The U.S. Army last week inaugurated the firs-of-its-kind dedicated computer network operations brigade.
The decision for the Army's Intelligence and Security Command (INSCOM) to assemble the 780th Military Intelligence Brigade was made in 2010, and the unit's colors were officially unfurled at an activation ceremony at NSA's Friedman Auditorium in Fort Meade, Md., on Dec. 1.
"With an urgent insistence and tremendous help from the National Security Agency, Department of Defense and U.S. Cyber Command, Army and Congressional staff, the U.S. Army Intelligence and Security Command created the 780th Military Intelligence Brigade to support U.S. and Army Cyber Commands with their missions to provide a proactive cyber defense," an Army press release states.
In recent years, information systems have become central to every aspect of American life as well as assuming a critical role in government and private sector functionality, making security a top priority in order to bolster national security and the economic well being.
"This [activation] is a tribute to the belief in the notion that our nation requires assured freedom of maneuver in cyberspace in this era of persistent conflict and the advent of the increasingly more sophisticated threats to our security," said Maj. Gen. Mary A. Legere, INSCOM commanding general.
Recently, the United States Office of the Counterintelligence Executive (ONCIX) released a report documenting the billions of dollars in intellectual property and classified information being lost every year to cyber espionage.
The report, titled Foreign Spies Stealing U.S. Economic Secrets in Cyberspace, boldly suggested that state-sponsored entities are systematically targeting U.S. government and private sector networks in an effort to pilfer information that has tremendous economic value.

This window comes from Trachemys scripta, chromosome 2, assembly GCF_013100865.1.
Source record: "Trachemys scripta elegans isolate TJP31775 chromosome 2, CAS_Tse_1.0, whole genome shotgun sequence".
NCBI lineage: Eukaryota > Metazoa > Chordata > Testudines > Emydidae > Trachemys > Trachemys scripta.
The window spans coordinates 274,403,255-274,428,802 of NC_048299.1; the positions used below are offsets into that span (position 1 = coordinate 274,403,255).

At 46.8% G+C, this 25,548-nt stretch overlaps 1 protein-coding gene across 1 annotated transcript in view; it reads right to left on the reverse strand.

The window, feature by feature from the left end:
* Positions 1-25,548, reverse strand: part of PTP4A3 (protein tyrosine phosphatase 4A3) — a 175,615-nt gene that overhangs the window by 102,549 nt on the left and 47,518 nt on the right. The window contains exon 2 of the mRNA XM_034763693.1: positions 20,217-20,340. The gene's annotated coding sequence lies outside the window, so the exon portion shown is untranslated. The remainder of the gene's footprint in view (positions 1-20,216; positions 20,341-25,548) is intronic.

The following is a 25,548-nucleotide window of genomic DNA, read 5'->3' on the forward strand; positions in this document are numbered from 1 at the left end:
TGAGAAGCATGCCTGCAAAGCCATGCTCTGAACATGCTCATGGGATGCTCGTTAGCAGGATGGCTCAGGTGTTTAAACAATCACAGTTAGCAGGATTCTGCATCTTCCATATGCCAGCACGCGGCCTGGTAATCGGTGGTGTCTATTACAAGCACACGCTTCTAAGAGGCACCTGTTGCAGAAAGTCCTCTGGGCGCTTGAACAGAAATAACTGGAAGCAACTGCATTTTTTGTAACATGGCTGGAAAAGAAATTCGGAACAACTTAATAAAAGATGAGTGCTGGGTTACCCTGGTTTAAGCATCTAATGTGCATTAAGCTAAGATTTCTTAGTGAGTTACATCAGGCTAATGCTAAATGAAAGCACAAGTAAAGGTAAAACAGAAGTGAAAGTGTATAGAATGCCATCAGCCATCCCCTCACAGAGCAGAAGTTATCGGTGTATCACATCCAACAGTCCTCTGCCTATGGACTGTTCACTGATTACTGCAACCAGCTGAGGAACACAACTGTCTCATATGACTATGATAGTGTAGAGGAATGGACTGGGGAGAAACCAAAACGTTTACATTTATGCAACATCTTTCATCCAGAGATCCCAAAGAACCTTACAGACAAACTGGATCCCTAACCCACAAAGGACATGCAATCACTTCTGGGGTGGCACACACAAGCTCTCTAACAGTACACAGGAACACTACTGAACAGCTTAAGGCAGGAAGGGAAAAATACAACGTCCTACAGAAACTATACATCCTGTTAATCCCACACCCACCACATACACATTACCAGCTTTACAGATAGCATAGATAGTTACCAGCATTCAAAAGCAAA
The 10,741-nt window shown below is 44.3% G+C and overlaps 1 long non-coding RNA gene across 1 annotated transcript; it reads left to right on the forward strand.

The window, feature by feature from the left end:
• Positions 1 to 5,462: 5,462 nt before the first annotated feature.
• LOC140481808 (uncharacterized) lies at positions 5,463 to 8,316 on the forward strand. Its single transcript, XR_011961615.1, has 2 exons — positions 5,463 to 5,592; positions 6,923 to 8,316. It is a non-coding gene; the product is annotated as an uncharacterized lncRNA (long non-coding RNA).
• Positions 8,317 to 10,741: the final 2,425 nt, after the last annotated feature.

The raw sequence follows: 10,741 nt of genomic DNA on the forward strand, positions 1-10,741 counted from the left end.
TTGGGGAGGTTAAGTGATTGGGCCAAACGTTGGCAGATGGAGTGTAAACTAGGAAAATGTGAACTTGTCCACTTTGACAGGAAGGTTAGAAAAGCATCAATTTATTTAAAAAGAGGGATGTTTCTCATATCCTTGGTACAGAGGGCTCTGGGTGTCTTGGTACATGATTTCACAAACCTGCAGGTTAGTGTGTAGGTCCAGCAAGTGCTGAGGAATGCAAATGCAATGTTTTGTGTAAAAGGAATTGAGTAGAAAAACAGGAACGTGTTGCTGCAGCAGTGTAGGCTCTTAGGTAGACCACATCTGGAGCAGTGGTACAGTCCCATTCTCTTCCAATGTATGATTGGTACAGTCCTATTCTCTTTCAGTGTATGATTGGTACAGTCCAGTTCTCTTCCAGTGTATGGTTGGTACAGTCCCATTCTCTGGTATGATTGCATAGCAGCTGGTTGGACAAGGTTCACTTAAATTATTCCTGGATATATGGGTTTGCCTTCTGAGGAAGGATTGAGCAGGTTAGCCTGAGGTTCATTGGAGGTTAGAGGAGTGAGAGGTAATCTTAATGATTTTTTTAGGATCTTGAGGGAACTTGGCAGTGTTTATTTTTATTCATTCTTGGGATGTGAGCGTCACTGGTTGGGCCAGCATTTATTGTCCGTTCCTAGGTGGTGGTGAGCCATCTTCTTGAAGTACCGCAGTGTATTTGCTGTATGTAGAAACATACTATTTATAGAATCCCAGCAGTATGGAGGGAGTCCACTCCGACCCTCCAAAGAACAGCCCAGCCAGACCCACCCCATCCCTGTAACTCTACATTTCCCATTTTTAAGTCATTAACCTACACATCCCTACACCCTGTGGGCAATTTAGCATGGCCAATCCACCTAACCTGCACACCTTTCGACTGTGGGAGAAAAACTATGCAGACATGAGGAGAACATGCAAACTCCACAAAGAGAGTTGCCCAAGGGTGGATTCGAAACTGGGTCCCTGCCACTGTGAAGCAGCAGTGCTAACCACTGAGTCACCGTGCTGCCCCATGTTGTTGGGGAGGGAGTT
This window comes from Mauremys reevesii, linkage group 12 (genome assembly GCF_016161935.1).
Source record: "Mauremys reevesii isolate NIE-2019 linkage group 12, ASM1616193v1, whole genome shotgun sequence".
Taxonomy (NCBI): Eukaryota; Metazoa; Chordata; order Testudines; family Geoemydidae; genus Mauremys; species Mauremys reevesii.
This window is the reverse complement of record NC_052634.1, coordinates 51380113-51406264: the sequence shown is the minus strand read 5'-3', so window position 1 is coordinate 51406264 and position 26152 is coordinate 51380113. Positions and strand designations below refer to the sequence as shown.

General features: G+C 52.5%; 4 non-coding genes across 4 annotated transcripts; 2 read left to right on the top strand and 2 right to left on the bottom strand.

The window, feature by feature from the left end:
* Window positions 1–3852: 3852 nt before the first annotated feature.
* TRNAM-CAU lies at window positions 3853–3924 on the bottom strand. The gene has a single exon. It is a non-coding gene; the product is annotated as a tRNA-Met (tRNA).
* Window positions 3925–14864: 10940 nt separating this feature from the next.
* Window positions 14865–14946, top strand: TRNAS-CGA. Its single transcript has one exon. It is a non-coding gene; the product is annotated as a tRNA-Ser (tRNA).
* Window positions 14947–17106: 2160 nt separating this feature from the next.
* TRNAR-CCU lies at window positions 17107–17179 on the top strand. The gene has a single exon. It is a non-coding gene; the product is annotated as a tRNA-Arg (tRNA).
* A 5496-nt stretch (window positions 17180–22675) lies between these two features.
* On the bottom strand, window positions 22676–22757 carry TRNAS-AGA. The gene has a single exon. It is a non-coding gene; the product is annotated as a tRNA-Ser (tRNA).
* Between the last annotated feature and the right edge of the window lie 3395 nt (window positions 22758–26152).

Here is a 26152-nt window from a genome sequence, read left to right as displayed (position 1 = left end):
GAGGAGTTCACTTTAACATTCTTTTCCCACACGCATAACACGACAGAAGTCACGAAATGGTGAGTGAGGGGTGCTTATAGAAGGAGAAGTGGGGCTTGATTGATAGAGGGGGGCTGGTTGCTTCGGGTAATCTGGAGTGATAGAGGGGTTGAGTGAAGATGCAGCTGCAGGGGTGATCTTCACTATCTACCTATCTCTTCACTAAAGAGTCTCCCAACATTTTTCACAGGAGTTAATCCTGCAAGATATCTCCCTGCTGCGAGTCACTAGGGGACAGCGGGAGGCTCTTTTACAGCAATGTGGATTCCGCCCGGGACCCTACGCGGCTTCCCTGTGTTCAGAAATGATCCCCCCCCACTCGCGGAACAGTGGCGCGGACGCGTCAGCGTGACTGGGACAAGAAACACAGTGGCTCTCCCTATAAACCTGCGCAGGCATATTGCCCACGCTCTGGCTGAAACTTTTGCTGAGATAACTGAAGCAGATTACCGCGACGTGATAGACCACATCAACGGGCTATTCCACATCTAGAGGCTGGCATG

The nearly constant onslaught of unauthorized access events is exasperated by the lack of reprisal attackers face even if they are accurately identified.
"The challenge to our nation in this domain is upon us. You see this every day. The future danger that you envisioned has arrived. And the time for the men and women of the 780th to take your place in the Army's long gray operational line as a fully resourced operational unit ready for action is now," said Legere.
Activation of the 780th was likened to the creation of other storied military units in the past which were conceived to address a specific emerging threat.
"August 19th, 1942, Maj. Gen. Lee, commander of the newly formed 101st Airborne Division, told his Soldiers assembled at Camp Claiborne, La., that 'the 101st has no history, but it has a rendezvous with destiny. These men were the infantry's best-of-the-best. They were selected, trained and deployed to counter an adversary that threatened our country during the Second World War. Like the 101st, the 780th MI Brigade has no history, and was formed to counter an adversary operating in a different domain -- a highly technical, man-made domain called cyberspace," said unit commander Col. Jonathan E. Sweet.
The activation ceremony for the 780th Military Intelligence Brigade was replete with all of the pomp and circumstance one one would expect from such an historic occasion as the christening of new era in tactical warfare strategy.
"While normally it is enough to gather in time-honored tradition to pass unit colors to mark the transition of commanders and continuity of mission, on really rare occasions like today we have the opportunity to activate a new unit -- hand-picked, specifically recruited and purpose built, which has and will continue to contribute to a complex fight against those who present a clear and present danger to our nation's security, while providing new and breathtaking capabilities to our Army's already impressive portfolio of war fighting capabilities," said Legere.